IN THE UNITED STATES DISTRICT COURT FOR THE EASTERN DISTRICT OF PENNSYLVANIA
April 24, 2012
UNITED STATES OF AMERICA
The opinion of the court was delivered by: Savage, J.
Defendant Harold Morton, who was sentenced for crack cocaine offenses
on November 13, 2003, has filed a motion to reduce his sentence
pursuant to the Fair Sentencing Act of 2010 ("FSA").*fn1
The government opposes his motion, contending that the FSA
does not apply to him because he was sentenced prior to the effective
date of the FSA.
In enacting the FSA, Congress lowered the statutory minimum sentences for certain crack cocaine offenses. The FSA applies to all defendants who were sentenced on or after August 3, 2010. It does not apply to defendants sentenced before that date, whether their cases were on appeal or not. United States v. Reevey, 631 F. 3d 110, 115 (3d Cir. 2010). It does apply to defendants convicted before but sentenced after August 3, 2010. United States v. Dixon, 648 F. 3d 195, 203 (3d Cir. 2011).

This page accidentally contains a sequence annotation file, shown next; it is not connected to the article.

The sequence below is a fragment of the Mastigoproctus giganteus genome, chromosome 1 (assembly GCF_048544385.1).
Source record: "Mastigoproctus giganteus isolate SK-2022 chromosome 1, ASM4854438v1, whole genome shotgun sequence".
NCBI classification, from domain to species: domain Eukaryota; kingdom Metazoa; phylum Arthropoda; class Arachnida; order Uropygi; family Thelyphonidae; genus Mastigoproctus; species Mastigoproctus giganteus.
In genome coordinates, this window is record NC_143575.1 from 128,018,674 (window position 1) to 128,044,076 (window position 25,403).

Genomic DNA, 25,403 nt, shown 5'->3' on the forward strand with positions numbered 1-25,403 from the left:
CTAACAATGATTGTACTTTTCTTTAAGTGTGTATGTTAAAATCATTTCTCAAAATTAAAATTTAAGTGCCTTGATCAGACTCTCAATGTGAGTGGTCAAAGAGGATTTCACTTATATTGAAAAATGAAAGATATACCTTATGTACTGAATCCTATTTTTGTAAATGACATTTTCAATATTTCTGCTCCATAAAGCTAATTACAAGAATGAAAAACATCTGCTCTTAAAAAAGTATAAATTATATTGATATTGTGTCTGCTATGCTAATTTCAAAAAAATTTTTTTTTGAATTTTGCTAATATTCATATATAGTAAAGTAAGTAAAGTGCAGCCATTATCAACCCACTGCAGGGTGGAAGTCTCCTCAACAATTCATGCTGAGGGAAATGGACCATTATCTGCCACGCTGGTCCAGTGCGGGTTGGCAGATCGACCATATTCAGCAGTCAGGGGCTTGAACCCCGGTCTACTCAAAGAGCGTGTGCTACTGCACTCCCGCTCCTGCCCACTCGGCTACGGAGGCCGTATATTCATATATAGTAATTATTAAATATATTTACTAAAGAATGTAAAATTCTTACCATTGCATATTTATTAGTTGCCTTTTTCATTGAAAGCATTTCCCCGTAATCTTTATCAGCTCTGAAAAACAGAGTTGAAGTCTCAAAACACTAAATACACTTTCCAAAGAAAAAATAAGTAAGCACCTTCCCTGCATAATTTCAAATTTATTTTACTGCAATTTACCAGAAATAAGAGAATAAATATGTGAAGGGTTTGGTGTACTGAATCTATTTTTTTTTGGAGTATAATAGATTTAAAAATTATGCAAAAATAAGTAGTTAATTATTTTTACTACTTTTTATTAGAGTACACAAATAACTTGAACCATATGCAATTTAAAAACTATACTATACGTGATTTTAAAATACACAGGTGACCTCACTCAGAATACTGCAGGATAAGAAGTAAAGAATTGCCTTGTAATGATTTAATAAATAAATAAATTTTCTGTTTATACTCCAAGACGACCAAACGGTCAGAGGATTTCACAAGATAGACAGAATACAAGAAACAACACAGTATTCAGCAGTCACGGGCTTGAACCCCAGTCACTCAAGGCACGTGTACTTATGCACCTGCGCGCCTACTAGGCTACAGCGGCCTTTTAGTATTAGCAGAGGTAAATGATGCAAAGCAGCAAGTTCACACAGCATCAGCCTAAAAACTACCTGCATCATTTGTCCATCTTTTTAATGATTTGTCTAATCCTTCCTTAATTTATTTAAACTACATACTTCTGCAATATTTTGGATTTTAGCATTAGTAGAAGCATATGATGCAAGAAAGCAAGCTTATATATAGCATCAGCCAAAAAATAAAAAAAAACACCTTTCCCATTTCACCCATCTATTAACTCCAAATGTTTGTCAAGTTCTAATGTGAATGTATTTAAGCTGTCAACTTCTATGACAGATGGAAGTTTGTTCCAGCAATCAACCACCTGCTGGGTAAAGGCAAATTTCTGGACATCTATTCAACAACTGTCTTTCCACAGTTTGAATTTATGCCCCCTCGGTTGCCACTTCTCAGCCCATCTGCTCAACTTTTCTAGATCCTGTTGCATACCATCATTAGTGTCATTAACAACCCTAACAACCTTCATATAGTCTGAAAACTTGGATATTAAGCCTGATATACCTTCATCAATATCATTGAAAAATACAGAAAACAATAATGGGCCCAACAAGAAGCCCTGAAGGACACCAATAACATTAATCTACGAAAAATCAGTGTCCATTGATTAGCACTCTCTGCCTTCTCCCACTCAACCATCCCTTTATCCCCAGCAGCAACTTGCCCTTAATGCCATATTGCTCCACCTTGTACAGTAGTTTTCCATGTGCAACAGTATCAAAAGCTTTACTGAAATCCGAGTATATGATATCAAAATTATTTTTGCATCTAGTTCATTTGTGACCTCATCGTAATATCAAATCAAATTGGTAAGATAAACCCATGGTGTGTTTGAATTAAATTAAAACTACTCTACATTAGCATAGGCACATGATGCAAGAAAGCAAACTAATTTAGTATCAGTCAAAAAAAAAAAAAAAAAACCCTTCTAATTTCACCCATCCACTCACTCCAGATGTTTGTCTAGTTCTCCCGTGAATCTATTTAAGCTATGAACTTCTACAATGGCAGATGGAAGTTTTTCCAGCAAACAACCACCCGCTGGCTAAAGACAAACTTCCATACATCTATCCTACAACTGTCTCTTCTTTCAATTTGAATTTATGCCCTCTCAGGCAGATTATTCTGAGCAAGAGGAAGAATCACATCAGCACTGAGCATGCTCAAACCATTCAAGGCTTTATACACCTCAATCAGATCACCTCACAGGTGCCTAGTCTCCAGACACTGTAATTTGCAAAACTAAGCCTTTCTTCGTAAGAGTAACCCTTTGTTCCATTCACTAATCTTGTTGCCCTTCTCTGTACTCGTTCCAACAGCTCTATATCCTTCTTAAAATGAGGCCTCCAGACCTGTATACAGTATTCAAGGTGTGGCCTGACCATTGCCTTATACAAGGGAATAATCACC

In this case, Morton committed his offenses and was sentenced almost five years before August 3, 2010. Thus, the FSA does not provide relief for Morton from the statutory minimum sentence.
Likewise, Amendment 750 is unavailable to Morton. His sentence was a mandatory minimum sentence that was not affected by Amendment 750. His statutory minimum penalty exceeded the guideline range, becoming the guideline sentence. U.S.S.G. § 5G1.1(b). Therefore, the retroactive guideline amendment cannot be used to reduce his statutory minimum sentence. United States v. Doe, 564 F.3d 305, 311-12 (3d Cir. 2009).
Because the FSA does not apply to Morton and Amendment 750 does not affect his statutory minimum sentence, Morton's motion must be denied.